Good interviews generally stem from simple, short questions, like the one that CNN’s Chris Cuomo put to George Zimmerman in an interview that’s now making the rounds: “Do you regret that you killed Trayvon Martin?”

Zimmerman’s first response was legal: “Unfortunately the Department of Justice is conducting a civil rights investigation, so those are the types of questions that because of the investigation, I have to tread lightly and I can’t answer them.”

So Cuomo tried various variations on the theme, a cat-and-mouse game that produced this memorable exchange:

Cuomo: But safe to say, if you could change how that night came out, you would both be alive today?

Zimmerman: I think that’s just a different way of rephrasing it.

Cuomo: If you could go back and do it again, you had said, “I would have stayed home that night.”

Zimmerman: I would stay home.

Cuomo: So that both of you would still be alive today.

Zimmerman: That’s a presumption I can’t make, I don’t know what would have happened. I could have gotten in a car accident when I left, you know?

The interview also clarified how Zimmerman feels about the government’s pursuit of him. “A scapegoat,” he said. When asked why the government would be scapegoating him, he replied, “I don’t like others speaking for me, so I try to give other people the benefit and not speak for them. I don’t know what they’re thinking or why they’re thinking it, all I know is that is that they’re doing it. I don’t know what agenda they have.”

For seeking an interview with one of the country’s biggest newsmakers of the past two years, CNN taken some licks. Twitter, doing what it does best, fashioned the hashtag #canceltheinterview and fired away:

There’s also a #canceltheinterview petition on, arguing that “George Zimmerman is not a celebrity. He is not newsworthy. He deserves no media attention.”

Though the protest didn’t stop CNN from running the interview, it appears to have prompted Cuomo and fellow CNNers to discuss the matter on this morning’s “New Day” program. “What matters more is not what he thinks about the situation. What matters are these bigger issues and why is he relevant. So why do you talk to him? Why do you make him relevant? You actually ask him these questions not to make him relevant, just to do just the opposite,” said Cuomo in a chat with CNN’s Kate Bolduan and Michaela Pereira. “And I believe George Zimmerman is an important example of what happens when you have too low of a legal standard for self-defense,” Cuomo went on. “You get somebody who is relatively unsophisticated, who misjudges a situation and winds up getting bailed out of by law that can let you get away with murder. That’s the problem with the law.”

That’s about right. In the same session that he professed his intention to become an attorney, Zimmerman faced a question from Cuomo about the complexities of self-defense law. Zimmerman: “I am not well-versed enough to tell you. I feel that until I study the Constitution and probably 10 years worth of legal findings, I wouldn’t be able to draw a solidified conclusion and I don’t want to do what others have done to me and speak without examining information, facts.” He added that he supports Second Amendment rights.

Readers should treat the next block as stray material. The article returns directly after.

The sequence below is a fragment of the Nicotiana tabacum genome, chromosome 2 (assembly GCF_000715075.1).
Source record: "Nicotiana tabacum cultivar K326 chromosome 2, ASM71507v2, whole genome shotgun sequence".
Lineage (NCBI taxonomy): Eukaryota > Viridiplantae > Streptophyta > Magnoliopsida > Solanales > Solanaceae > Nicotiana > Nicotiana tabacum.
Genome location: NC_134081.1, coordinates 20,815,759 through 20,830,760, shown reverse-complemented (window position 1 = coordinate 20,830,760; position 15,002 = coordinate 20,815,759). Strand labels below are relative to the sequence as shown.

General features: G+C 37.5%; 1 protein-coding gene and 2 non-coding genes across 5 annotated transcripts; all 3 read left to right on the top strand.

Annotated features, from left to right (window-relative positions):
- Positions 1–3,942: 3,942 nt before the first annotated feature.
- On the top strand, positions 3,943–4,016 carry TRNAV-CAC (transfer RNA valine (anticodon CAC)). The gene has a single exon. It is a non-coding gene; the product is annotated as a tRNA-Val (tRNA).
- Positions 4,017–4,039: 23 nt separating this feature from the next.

Indeed, the omissions are what make this interview: The empathy that Zimmerman doesn’t express, the grasp of Stand Your Ground laws that Zimmerman doesn’t possess, the evidence of scapegoating that he doesn’t provide. It’s all an important update on Zimmerman.

And yes, updates on Zimmerman are newsworthy. After the neighborhood watchman killed 17-year-old Martin on a rainy evening in February 2012, the news media were slow to catch on to the story. But once they did, they never let go, and for good reason. The killing brought to the fore questions of race, racial stereotyping, self-defense, civil rights, the criminal justice system and a great deal more. Zimmerman’s acquittal in July 2013 on second-degree murder and manslaughter charges disappointed people who felt that Martin had been targeted because of his race. “We are outraged and heartbroken over today’s verdict,” said Benjamin Todd Jealous, president of the NAACP. “We stand with Trayvon’s family and we are called to act. We will pursue civil rights charges with the Department of Justice, we will continue to fight for the removal of Stand Your Ground laws in every state, and we will not rest until racial profiling in all its forms is outlawed.”

Backlashers are correct to worry that Zimmerman is being hyped. This interview, however, doesn’t hype him; it probes him. Via the most unfortunate of circumstances, Zimmerman has become an American public figure, to the point that his receipt of a speeding ticket and his domestic turmoil are legitimate news stories. We’re way past the point where pretending George Zimmerman doesn’t exist is an option.